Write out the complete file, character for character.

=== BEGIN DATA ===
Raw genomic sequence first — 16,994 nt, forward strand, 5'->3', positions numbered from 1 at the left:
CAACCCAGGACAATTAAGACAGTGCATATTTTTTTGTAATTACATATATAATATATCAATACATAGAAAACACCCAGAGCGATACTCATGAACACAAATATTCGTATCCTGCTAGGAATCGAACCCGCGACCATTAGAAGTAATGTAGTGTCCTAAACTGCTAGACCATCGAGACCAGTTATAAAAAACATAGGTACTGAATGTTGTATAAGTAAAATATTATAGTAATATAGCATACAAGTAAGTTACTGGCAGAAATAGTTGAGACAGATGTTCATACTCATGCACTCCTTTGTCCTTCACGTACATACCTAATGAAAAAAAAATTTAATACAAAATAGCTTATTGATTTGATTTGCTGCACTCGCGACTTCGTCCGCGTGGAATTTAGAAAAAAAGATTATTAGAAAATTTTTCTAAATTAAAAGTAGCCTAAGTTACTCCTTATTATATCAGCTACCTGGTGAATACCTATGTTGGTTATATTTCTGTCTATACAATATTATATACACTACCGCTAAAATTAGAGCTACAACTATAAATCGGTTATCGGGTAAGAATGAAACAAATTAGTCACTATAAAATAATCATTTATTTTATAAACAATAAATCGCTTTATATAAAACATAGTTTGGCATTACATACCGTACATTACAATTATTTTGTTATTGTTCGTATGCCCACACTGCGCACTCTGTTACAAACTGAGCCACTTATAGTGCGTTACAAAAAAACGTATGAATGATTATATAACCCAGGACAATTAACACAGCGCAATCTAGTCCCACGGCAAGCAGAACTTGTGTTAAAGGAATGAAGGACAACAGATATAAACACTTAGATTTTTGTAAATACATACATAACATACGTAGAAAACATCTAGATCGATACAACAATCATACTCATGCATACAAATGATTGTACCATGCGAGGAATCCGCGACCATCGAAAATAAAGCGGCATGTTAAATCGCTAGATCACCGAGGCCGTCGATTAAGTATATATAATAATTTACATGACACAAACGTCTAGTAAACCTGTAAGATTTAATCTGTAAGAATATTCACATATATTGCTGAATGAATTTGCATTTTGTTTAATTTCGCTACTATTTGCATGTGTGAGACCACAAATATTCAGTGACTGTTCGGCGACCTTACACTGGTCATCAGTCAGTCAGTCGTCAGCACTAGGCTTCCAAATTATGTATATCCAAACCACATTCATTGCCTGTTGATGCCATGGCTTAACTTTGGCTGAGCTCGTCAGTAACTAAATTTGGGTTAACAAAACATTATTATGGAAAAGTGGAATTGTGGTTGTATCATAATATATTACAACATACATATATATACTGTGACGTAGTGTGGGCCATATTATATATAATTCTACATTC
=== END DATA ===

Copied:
Raw genomic sequence first — 16,994 nt, forward strand, 5'->3', positions numbered from 1 at the left:
CAACCCAGGACAATTAAGACAGTGCATATTTTTTTGTAATTACATATATAATATATCAATACATAGAAAACACCCAGAGCGATACTCATGAACACAAATATTCGTATCCTGCTAGGAATCGAACCCGCGACCATTAGAAGTAATGTAGTGTCCTAAACTGCTAGACCATCGAGACCAGTTATAAAAAACATAGGTACTGAATGTTGTATAAGTAAAATATTATAGTAATATAGCATACAAGTAAGTTACTGGCAGAAATAGTTGAGACAGATGTTCATACTCATGCACTCCTTTGTCCTTCACGTACATACCTAATGAAAAAAAAATTTAATACAAAATAGCTTATTGATTTGATTTGCTGCACTCGCGACTTCGTCCGCGTGGAATTTAGAAAAAAAGATTATTAGAAAATTTTTCTAAATTAAAAGTAGCCTAAGTTACTCCTTATTATATCAGCTACCTGGTGAATACCTATGTTGGTTATATTTCTGTCTATACAATATTATATACACTACCGCTAAAATTAGAGCTACAACTATAAATCGGTTATCGGGTAAGAATGAAACAAATTAGTCACTATAAAATAATCATTTATTTTATAAACAATAAATCGCTTTATATAAAACATAGTTTGGCATTACATACCGTACATTACAATTATTTTGTTATTGTTCGTATGCCCACACTGCGCACTCTGTTACAAACTGAGCCACTTATAGTGCGTTACAAAAAAACGTATGAATGATTATATAACCCAGGACAATTAACACAGCGCAATCTAGTCCCACGGCAAGCAGAACTTGTGTTAAAGGAATGAAGGACAACAGATATAAACACTTAGATTTTTGTAAATACATACATAACATACGTAGAAAACATCTAGATCGATACAACAATCATACTCATGCATACAAATGATTGTACCATGCGAGGAATCCGCGACCATCGAAAATAAAGCGGCATGTTAAATCGCTAGATCACCGAGGCCGTCGATTAAGTATATATAATAATTTACATGACACAAACGTCTAGTAAACCTGTAAGATTTAATCTGTAAGAATATTCACATATATTGCTGAATGAATTTGCATTTTGTTTAATTTCGCTACTATTTGCATGTGTGAGACCACAAATATTCAGTGACTGTTCGGCGACCTTACACTGGTCATCAGTCAGTCAGTCGTCAGCACTAGGCTTCCAAATTATGTATATCCAAACCACATTCATTGCCTGTTGATGCCATGGCTTAACTTTGGCTGAGCTCGTCAGTAACTAAATTTGGGTTAACAAAACATTATTATGGAAAAGTGGAATTGTGGTTGTATCATAATATATTACAACATACATATATATACTGTGACGTAGTGTGGGCCATATTATATATAATTCTACATTC